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Barely two days after a 7.4-magnitude earthquake struck Surigao del Sur, the province was again rocked by another powerful temblor. While slightly weaker, a magnitude 6.8 earthquake is still strong enough to cause death, injury and substantial destruction.

Scientists in the Philippine Institute of Volcanology and Seismology likened the 7.4-magnitude quake to the “Big One” that Phivolcs has been warning about in Metro Manila. Emanating from the 100-kilometer West Valley Fault, the Big One is estimated at magnitude 7.2 in the Metropolitan Manila Earthquake Impact Reduction Study conducted nearly a decade ago. But according to the study, even a 30-second quake of that magnitude in the country’s most densely populated region can leave up to 34,000 people dead, 90 percent of them from being crushed in collapsed structures or suffocated or burned in fires.

The study conducted by the Japan International Cooperation Agency together with the Metropolitan Manila Development Authority projected heavy damage or destruction of about 10 percent of public buildings and 170,000 houses. Seismologists have warned that the strongest earthquakes in the West Valley Fault had recurring intervals of 400 to 500 years. It’s been 365 years since the last major quake emanating from the fault in 1658.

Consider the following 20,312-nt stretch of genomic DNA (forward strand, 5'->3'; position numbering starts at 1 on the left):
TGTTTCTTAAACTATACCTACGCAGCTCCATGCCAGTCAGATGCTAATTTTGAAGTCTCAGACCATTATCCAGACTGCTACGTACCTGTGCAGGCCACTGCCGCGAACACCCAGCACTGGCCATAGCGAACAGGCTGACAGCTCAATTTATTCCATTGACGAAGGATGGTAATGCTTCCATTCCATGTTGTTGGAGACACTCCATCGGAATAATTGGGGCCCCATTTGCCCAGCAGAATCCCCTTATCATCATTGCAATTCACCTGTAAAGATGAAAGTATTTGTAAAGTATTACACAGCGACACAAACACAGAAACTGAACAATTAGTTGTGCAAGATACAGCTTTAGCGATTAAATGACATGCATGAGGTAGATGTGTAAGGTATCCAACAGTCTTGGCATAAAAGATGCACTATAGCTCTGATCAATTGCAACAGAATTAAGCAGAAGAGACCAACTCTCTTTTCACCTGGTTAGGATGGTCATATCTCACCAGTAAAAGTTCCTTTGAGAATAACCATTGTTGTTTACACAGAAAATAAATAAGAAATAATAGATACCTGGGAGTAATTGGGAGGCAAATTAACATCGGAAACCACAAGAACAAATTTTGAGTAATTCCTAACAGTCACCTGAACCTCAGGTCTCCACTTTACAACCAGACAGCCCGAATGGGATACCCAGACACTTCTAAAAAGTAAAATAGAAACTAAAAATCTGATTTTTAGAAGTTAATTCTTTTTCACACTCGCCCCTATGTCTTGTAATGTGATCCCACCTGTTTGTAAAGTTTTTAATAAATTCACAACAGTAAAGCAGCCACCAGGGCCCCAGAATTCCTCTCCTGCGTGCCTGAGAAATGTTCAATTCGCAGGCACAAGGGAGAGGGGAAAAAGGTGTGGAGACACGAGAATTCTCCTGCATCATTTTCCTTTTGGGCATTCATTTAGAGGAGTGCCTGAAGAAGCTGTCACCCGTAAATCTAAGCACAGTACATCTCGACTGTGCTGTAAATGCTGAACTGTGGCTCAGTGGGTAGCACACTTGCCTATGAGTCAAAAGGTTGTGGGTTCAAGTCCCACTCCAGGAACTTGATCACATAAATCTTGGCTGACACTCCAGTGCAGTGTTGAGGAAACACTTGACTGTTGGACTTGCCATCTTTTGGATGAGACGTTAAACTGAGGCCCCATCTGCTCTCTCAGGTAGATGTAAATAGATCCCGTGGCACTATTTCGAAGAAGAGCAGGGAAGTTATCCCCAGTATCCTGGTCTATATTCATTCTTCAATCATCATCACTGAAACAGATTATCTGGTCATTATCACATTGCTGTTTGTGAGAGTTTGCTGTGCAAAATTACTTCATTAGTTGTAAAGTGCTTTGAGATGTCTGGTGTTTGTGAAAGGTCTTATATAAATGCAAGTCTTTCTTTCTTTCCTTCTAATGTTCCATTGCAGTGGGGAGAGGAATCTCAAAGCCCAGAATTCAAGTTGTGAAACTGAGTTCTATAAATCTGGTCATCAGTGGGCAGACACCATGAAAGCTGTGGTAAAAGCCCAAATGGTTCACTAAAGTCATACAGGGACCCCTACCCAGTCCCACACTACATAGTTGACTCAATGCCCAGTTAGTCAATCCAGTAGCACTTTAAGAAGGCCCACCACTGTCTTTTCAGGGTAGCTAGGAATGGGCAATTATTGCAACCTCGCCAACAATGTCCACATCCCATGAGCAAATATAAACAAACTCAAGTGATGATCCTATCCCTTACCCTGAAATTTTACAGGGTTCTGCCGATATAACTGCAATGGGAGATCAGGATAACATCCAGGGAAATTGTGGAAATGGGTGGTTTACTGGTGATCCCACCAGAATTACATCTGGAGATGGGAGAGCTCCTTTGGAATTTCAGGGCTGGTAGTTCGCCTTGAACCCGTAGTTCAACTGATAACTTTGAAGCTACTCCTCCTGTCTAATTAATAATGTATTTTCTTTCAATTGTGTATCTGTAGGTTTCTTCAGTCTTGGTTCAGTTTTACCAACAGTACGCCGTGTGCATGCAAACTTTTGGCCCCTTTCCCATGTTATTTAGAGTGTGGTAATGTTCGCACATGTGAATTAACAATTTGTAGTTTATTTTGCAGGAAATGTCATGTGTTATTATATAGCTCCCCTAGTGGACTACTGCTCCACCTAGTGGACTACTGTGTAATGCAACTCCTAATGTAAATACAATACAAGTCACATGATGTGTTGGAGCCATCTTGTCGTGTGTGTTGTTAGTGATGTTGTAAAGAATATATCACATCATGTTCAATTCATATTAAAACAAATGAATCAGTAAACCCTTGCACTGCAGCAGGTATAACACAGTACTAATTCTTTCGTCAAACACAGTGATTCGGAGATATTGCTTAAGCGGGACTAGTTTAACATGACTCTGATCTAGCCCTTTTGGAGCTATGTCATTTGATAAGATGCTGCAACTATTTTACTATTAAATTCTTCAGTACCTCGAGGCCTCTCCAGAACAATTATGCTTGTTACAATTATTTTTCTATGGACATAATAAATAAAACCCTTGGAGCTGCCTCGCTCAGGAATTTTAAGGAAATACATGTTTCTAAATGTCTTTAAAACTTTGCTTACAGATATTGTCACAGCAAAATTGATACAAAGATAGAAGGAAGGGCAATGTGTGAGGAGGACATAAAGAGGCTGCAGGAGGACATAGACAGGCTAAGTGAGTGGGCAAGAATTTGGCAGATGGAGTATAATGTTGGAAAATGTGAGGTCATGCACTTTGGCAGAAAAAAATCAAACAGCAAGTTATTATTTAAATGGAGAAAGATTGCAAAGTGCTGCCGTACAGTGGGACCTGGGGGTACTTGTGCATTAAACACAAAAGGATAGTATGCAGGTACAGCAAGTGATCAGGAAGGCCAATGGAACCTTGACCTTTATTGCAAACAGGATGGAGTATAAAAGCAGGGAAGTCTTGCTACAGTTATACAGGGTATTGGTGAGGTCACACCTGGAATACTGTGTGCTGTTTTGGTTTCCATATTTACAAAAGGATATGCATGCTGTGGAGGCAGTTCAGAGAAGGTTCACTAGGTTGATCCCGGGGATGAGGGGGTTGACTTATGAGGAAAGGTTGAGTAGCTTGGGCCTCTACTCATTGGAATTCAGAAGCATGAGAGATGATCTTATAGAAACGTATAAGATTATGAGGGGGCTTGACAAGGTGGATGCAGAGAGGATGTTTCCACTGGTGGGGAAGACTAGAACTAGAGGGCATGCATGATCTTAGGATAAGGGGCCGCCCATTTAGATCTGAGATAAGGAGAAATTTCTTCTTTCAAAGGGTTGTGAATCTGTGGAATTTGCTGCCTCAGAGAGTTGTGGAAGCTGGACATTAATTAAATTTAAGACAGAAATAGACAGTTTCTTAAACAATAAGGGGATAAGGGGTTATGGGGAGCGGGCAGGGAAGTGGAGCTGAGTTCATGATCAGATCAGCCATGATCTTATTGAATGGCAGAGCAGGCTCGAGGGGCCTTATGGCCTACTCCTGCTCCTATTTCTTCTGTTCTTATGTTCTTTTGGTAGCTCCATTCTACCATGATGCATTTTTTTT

Disaster response and mitigation agencies as well as many private property developers and public works contractors are heeding the warnings, although much can still be done by way of preparedness for the worst. But this is in the National Capital Region. Many other places across the archipelago, which sits along the seismically active Pacific Ring of Fire, are just as vulnerable to powerful earthquakes, as Surigao del Sur is now seeing. Preparedness and mitigation measures, however, are much less outside the NCR.

Just last Nov. 17, a magnitude 6.7 earthquake struck off Sarangani, leaving at least nine people dead. In Surigao del Sur, the magnitude 7.4 earthquake left a pregnant woman dead, at least four people injured and nine others missing. Around 600 aftershocks with magnitudes ranging from 1.4 to 6.2 were recorded before the second powerful earthquake struck.

On Oct. 15, 2013, a